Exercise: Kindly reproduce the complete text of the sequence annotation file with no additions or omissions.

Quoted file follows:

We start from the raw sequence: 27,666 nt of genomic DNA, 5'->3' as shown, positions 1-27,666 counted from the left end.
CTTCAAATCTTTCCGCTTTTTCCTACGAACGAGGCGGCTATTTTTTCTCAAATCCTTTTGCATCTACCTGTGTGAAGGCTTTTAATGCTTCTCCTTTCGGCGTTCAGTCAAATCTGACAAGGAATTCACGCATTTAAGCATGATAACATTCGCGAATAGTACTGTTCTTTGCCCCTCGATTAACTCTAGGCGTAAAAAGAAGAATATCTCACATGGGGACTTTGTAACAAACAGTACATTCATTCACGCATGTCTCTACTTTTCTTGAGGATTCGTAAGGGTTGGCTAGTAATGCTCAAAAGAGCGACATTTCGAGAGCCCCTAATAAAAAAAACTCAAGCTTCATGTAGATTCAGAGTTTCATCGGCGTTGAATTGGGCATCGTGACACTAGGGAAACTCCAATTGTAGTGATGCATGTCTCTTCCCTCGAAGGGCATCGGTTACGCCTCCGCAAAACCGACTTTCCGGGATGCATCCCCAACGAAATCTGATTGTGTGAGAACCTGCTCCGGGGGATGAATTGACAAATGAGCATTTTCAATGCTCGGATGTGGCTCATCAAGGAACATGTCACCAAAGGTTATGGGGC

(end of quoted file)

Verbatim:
We start from the raw sequence: 27,666 nt of genomic DNA, 5'->3' as shown, positions 1-27,666 counted from the left end.
CTTCAAATCTTTCCGCTTTTTCCTACGAACGAGGCGGCTATTTTTTCTCAAATCCTTTTGCATCTACCTGTGTGAAGGCTTTTAATGCTTCTCCTTTCGGCGTTCAGTCAAATCTGACAAGGAATTCACGCATTTAAGCATGATAACATTCGCGAATAGTACTGTTCTTTGCCCCTCGATTAACTCTAGGCGTAAAAAGAAGAATATCTCACATGGGGACTTTGTAACAAACAGTACATTCATTCACGCATGTCTCTACTTTTCTTGAGGATTCGTAAGGGTTGGCTAGTAATGCTCAAAAGAGCGACATTTCGAGAGCCCCTAATAAAAAAAACTCAAGCTTCATGTAGATTCAGAGTTTCATCGGCGTTGAATTGGGCATCGTGACACTAGGGAAACTCCAATTGTAGTGATGCATGTCTCTTCCCTCGAAGGGCATCGGTTACGCCTCCGCAAAACCGACTTTCCGGGATGCATCCCCAACGAAATCTGATTGTGTGAGAACCTGCTCCGGGGGATGAATTGACAAATGAGCATTTTCAATGCTCGGATGTGGCTCATCAAGGAACATGTCACCAAAGGTTATGGGGC